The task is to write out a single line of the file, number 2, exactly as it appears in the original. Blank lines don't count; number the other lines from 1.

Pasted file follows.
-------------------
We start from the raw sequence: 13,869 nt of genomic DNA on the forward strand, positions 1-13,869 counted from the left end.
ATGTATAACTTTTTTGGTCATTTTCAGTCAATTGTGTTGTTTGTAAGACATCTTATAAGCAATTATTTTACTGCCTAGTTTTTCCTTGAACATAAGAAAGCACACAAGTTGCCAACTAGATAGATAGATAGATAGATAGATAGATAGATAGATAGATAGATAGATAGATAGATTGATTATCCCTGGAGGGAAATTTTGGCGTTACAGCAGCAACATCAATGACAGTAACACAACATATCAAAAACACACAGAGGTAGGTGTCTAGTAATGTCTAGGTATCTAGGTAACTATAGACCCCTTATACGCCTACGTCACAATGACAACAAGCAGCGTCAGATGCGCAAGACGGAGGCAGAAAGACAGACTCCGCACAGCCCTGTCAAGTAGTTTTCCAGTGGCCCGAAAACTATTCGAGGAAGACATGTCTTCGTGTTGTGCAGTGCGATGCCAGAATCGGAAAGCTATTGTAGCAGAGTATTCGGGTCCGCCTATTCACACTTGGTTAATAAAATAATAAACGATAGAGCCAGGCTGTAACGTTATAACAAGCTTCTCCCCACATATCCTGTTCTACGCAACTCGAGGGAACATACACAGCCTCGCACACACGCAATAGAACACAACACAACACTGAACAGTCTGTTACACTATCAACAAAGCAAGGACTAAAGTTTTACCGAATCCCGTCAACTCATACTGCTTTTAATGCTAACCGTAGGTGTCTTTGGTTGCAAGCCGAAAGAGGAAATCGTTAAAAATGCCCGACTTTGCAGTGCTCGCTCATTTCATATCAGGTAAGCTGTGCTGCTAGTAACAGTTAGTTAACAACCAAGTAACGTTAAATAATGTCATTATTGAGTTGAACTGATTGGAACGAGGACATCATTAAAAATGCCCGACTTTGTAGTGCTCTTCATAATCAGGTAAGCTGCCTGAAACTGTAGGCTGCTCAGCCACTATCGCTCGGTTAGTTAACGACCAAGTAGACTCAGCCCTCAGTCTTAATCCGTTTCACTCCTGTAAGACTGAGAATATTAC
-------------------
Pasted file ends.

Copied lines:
ATGTATAACTTTTTTGGTCATTTTCAGTCAATTGTGTTGTTTGTAAGACATCTTATAAGCAATTATTTTACTGCCTAGTTTTTCCTTGAACATAAGAAAGCACACAAGTTGCCAACTAGATAGATAGATAGATAGATAGATAGATAGATAGATAGATAGATAGATAGATAGATTGATTATCCCTGGAGGGAAATTTTGGCGTTACAGCAGCAACATCAATGACAGTAACACAACATATCAAAAACACACAGAGGTAGGTGTCTAGTAATGTCTAGGTATCTAGGTAACTATAGACCCCTTATACGCCTACGTCACAATGACAACAAGCAGCGTCAGATGCGCAAGACGGAGGCAGAAAGACAGACTCCGCACAGCCCTGTCAAGTAGTTTTCCAGTGGCCCGAAAACTATTCGAGGAAGACATGTCTTCGTGTTGTGCAGTGCGATGCCAGAATCGGAAAGCTATTGTAGCAGAGTATTCGGGTCCGCCTATTCACACTTGGTTAATAAAATAATAAACGATAGAGCCAGGCTGTAACGTTATAACAAGCTTCTCCCCACATATCCTGTTCTACGCAACTCGAGGGAACATACACAGCCTCGCACACACGCAATAGAACACAACACAACACTGAACAGTCTGTTACACTATCAACAAAGCAAGGACTAAAGTTTTACCGAATCCCGTCAACTCATACTGCTTTTAATGCTAACCGTAGGTGTCTTTGGTTGCAAGCCGAAAGAGGAAATCGTTAAAAATGCCCGACTTTGCAGTGCTCGCTCATTTCATATCAGGTAAGCTGTGCTGCTAGTAACAGTTAGTTAACAACCAAGTAACGTTAAATAATGTCATTATTGAGTTGAACTGATTGGAACGAGGACATCATTAAAAATGCCCGACTTTGTAGTGCTCTTCATAATCAGGTAAGCTGCCTGAAACTGTAGGCTGCTCAGCCACTATCGCTCGGTTAGTTAACGACCAAGTAGACTCAGCCCTCAGTCTTAATCCGTTTCACTCCTGTAAGACTGAGAATATTAC